Rock bottom

Kyle Riviere
Weekly Citizen Sports Editor Kyle Riviere.

When Rob Ryan first rolled into New Orleans with his flowing white hair and his brash and robust personality, he instantly became a fan favorite, a rock star. But like so many episodes of "Behind the Music," things didn't end well.

Like most rock stars that capture the hearts of fans with their vivacious styles and their ability to march to the beat of their own drums, they all inevitably hit rock bottom. Ryan hit his this season.

I'm usually not one to call for a coach's head midway through the season, but this was a move that had to be made.

Under Ryan, the Saints' defense hadn't just hit rock bottom. It wasn't in rehab. It was dead at the scene.

After last season, I was one of Ryan's biggest supporters. A lot of people were calling for his job after a drastic descent into the underbelly of NFL defense, but I yelled from the mountain tops that they should give him one last chance.

Well, he had that chance, and to quote Robert De Niro from "Cop Land," Rob, "You blew it!"

When Ryan first took the reigns for a fired Steve Spagnulo, the New Orleans defense was not just bad; they were historically bad. They were God awful.

Ryan came in and had that defense looking like Lazarus. He gave them new life. He had them rising from the shroud of death.

He turned them into the fourth-ranked defense in the league. In 18 games, they only gave up 20 or more points four times.

This defensive effectiveness helped lead the Saints to an 11-5 season and a trip to the second round of the playoffs--where they lost to the eventual Super Bowl champion Seahawks in Seattle.

Just a year later, the honeymoon was over. The defense that had been so lively before began to flat-line.

In 2014-15, New Orleans plummeted to 29th in stopping the run and 26th against the pass. They ranked 31st in total defense as they gave up 20 or more points in 15 of 16 games.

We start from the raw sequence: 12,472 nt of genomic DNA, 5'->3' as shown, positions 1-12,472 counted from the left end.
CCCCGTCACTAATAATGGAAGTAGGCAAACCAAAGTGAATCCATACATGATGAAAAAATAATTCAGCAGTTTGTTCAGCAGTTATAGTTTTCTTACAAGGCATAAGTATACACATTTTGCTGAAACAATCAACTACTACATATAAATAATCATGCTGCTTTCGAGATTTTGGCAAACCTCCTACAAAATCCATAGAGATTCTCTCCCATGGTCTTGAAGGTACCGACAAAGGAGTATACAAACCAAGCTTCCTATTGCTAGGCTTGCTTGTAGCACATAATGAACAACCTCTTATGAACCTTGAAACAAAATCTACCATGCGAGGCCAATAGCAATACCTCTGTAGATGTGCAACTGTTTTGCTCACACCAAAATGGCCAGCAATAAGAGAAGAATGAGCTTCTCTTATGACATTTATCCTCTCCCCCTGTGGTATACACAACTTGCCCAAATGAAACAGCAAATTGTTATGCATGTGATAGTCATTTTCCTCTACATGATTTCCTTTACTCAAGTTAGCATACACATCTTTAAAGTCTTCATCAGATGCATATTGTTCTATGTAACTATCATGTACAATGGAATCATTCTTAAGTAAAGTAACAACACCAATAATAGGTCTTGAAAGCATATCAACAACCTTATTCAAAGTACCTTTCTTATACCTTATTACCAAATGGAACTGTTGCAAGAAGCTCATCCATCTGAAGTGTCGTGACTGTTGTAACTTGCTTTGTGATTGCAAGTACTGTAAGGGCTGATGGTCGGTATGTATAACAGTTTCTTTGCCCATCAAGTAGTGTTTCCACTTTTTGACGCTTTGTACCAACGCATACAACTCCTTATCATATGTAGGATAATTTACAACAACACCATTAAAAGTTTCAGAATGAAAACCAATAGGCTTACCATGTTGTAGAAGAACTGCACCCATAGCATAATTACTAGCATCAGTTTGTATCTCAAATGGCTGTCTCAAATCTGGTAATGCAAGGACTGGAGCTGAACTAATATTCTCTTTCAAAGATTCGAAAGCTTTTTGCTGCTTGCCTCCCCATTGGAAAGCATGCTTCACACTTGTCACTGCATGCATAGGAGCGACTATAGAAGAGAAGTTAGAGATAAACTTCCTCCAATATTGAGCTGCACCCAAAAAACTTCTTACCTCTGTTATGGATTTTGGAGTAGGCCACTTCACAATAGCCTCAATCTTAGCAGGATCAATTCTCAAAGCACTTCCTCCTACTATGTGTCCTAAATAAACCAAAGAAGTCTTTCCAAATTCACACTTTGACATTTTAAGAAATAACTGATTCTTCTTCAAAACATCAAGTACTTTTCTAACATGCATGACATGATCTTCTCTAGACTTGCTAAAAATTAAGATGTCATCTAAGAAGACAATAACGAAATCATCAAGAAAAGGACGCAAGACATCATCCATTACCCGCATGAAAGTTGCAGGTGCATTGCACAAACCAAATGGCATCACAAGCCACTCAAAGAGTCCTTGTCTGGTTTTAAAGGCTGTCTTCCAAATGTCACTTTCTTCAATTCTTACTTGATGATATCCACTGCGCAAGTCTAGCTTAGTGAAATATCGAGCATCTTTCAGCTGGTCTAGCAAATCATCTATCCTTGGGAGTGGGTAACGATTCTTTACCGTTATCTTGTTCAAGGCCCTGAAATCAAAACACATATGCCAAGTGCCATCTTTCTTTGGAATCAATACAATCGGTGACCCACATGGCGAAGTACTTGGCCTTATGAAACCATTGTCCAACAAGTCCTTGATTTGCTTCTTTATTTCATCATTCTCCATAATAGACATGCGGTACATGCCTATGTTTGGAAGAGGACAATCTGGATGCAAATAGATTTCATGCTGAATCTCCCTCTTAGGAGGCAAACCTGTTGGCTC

Those deficiencies haunted the Saints as they finished the year with a losing record.

The heat intensified on Ryan, but I gave him the benefit of the doubt. I thought that the defense's performance the year before was good enough to keep him safe.

Ryan also had his hands tied with the personnel the defense was stuck with--especially in the secondary.

Jabari Greer retired before the season, forcing the Saints to have to depend on Corey White and Patrick Robinson to be their second and third cornerbacks. That was a recipe for disaster.

To add to it, offseason acquisition Jairus Byrd was injured for almost the entire season. Rafael Bush was also banged up for much of the year.

Things changed over the offseason. The Saints brought in some big names.

Cornerback Brandon Browner--fresh off of winning the Super Bowl with the Patriots--came in, along with linebacker Dannell Ellerbe.

They shuffled in impressive rookies in corner Delvin Breaux, pass rusher Hau'ol Kikaha and linebacker Stephone Anthony.

Ryan had the personnel. Yes, they've had to fight through injuries, but injuries or not, there is no reason the Saints' defense should be this hapless.

They have not given up less than 20 points all season. They have given up at least 31 points on five separate occasions.

They rank dead last in total defense as they give up a whopping 424 yards per game, along with 32 points.

But what gave Ryan the pink slip was the defense's performance in New Orleans' last three games. In those three contests, they gave up a combined 130 points (43 a game).

Two of those dreadful outings came against the league's worst offenses in Tennessee and Washington.

Before the overtime win over the Saints, the Titans were averaging just 18 points a game. They put up 34 on New Orleans.

Before the Saints' embarrassing loss to the Redskins, Washington was only scoring 20 points per game. They gashed New Orleans for a ridiculous 47.

It doesn't matter if you have Drew Brees at quarterback, you can't expect the offense to score 35 points every week to win--especially when that offense no longer has Jimmy Graham.

Even with the offense as dangerous as it was in 2009, it was the Saints' defense that was the catalyst in that Super Bowl run.

In 2015, that defense has only been the catalyst to defeat and futility. Whether it was midseason or not, a change needed to be made.

We'll see if it yields better results.